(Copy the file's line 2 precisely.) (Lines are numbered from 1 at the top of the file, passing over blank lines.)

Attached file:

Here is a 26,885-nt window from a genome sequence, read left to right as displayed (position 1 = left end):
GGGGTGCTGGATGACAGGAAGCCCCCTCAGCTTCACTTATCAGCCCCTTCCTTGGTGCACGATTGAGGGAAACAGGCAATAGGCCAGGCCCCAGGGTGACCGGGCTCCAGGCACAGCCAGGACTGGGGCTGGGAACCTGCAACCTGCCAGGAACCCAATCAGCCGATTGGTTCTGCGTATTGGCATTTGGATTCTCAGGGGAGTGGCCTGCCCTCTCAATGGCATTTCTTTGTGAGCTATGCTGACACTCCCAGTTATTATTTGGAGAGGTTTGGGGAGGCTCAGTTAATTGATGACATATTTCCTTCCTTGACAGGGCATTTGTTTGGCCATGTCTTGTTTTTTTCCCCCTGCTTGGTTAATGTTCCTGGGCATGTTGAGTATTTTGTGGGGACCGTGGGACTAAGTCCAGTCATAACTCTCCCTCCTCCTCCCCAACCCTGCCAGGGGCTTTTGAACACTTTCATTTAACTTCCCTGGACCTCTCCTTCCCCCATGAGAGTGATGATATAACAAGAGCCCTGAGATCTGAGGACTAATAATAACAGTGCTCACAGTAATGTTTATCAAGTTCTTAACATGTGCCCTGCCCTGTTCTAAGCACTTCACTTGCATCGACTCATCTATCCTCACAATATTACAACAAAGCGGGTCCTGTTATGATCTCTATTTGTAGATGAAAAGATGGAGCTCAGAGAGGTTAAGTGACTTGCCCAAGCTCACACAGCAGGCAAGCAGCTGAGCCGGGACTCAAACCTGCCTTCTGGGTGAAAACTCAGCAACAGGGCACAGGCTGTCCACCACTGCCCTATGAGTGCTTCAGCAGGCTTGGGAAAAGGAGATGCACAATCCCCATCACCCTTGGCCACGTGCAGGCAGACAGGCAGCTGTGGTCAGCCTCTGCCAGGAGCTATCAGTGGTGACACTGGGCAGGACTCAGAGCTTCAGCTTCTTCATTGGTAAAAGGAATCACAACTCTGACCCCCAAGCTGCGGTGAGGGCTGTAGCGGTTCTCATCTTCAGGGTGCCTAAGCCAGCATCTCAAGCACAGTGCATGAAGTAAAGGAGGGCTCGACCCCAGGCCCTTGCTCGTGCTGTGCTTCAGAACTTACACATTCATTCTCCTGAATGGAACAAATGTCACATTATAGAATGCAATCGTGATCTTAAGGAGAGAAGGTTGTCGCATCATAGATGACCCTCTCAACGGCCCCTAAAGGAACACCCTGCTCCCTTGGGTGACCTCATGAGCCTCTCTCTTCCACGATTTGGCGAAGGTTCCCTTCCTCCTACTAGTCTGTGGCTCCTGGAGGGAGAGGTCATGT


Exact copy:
GGGGTGCTGGATGACAGGAAGCCCCCTCAGCTTCACTTATCAGCCCCTTCCTTGGTGCACGATTGAGGGAAACAGGCAATAGGCCAGGCCCCAGGGTGACCGGGCTCCAGGCACAGCCAGGACTGGGGCTGGGAACCTGCAACCTGCCAGGAACCCAATCAGCCGATTGGTTCTGCGTATTGGCATTTGGATTCTCAGGGGAGTGGCCTGCCCTCTCAATGGCATTTCTTTGTGAGCTATGCTGACACTCCCAGTTATTATTTGGAGAGGTTTGGGGAGGCTCAGTTAATTGATGACATATTTCCTTCCTTGACAGGGCATTTGTTTGGCCATGTCTTGTTTTTTTCCCCCTGCTTGGTTAATGTTCCTGGGCATGTTGAGTATTTTGTGGGGACCGTGGGACTAAGTCCAGTCATAACTCTCCCTCCTCCTCCCCAACCCTGCCAGGGGCTTTTGAACACTTTCATTTAACTTCCCTGGACCTCTCCTTCCCCCATGAGAGTGATGATATAACAAGAGCCCTGAGATCTGAGGACTAATAATAACAGTGCTCACAGTAATGTTTATCAAGTTCTTAACATGTGCCCTGCCCTGTTCTAAGCACTTCACTTGCATCGACTCATCTATCCTCACAATATTACAACAAAGCGGGTCCTGTTATGATCTCTATTTGTAGATGAAAAGATGGAGCTCAGAGAGGTTAAGTGACTTGCCCAAGCTCACACAGCAGGCAAGCAGCTGAGCCGGGACTCAAACCTGCCTTCTGGGTGAAAACTCAGCAACAGGGCACAGGCTGTCCACCACTGCCCTATGAGTGCTTCAGCAGGCTTGGGAAAAGGAGATGCACAATCCCCATCACCCTTGGCCACGTGCAGGCAGACAGGCAGCTGTGGTCAGCCTCTGCCAGGAGCTATCAGTGGTGACACTGGGCAGGACTCAGAGCTTCAGCTTCTTCATTGGTAAAAGGAATCACAACTCTGACCCCCAAGCTGCGGTGAGGGCTGTAGCGGTTCTCATCTTCAGGGTGCCTAAGCCAGCATCTCAAGCACAGTGCATGAAGTAAAGGAGGGCTCGACCCCAGGCCCTTGCTCGTGCTGTGCTTCAGAACTTACACATTCATTCTCCTGAATGGAACAAATGTCACATTATAGAATGCAATCGTGATCTTAAGGAGAGAAGGTTGTCGCATCATAGATGACCCTCTCAACGGCCCCTAAAGGAACACCCTGCTCCCTTGGGTGACCTCATGAGCCTCTCTCTTCCACGATTTGGCGAAGGTTCCCTTCCTCCTACTAGTCTGTGGCTCCTGGAGGGAGAGGTCATGT